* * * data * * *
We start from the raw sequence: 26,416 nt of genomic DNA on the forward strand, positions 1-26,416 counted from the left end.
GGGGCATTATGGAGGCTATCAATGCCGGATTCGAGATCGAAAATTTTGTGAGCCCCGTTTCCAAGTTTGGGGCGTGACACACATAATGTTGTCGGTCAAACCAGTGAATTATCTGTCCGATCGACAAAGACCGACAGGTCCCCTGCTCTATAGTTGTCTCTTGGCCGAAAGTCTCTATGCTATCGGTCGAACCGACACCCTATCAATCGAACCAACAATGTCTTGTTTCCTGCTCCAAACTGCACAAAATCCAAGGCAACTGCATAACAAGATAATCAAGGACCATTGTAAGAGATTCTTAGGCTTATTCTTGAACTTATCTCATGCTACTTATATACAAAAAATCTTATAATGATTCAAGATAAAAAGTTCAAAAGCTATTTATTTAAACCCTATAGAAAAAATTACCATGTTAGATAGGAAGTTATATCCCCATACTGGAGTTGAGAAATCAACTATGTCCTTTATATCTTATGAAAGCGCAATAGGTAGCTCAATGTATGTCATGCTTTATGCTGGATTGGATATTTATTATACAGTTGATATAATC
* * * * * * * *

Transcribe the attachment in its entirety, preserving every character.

We start from the raw sequence: 26,416 nt of genomic DNA on the forward strand, positions 1-26,416 counted from the left end.
GGGGCATTATGGAGGCTATCAATGCCGGATTCGAGATCGAAAATTTTGTGAGCCCCGTTTCCAAGTTTGGGGCGTGACACACATAATGTTGTCGGTCAAACCAGTGAATTATCTGTCCGATCGACAAAGACCGACAGGTCCCCTGCTCTATAGTTGTCTCTTGGCCGAAAGTCTCTATGCTATCGGTCGAACCGACACCCTATCAATCGAACCAACAATGTCTTGTTTCCTGCTCCAAACTGCACAAAATCCAAGGCAACTGCATAACAAGATAATCAAGGACCATTGTAAGAGATTCTTAGGCTTATTCTTGAACTTATCTCATGCTACTTATATACAAAAAATCTTATAATGATTCAAGATAAAAAGTTCAAAAGCTATTTATTTAAACCCTATAGAAAAAATTACCATGTTAGATAGGAAGTTATATCCCCATACTGGAGTTGAGAAATCAACTATGTCCTTTATATCTTATGAAAGCGCAATAGGTAGCTCAATGTATGTCATGCTTTATGCTGGATTGGATATTTATTATACAGTTGATATAATC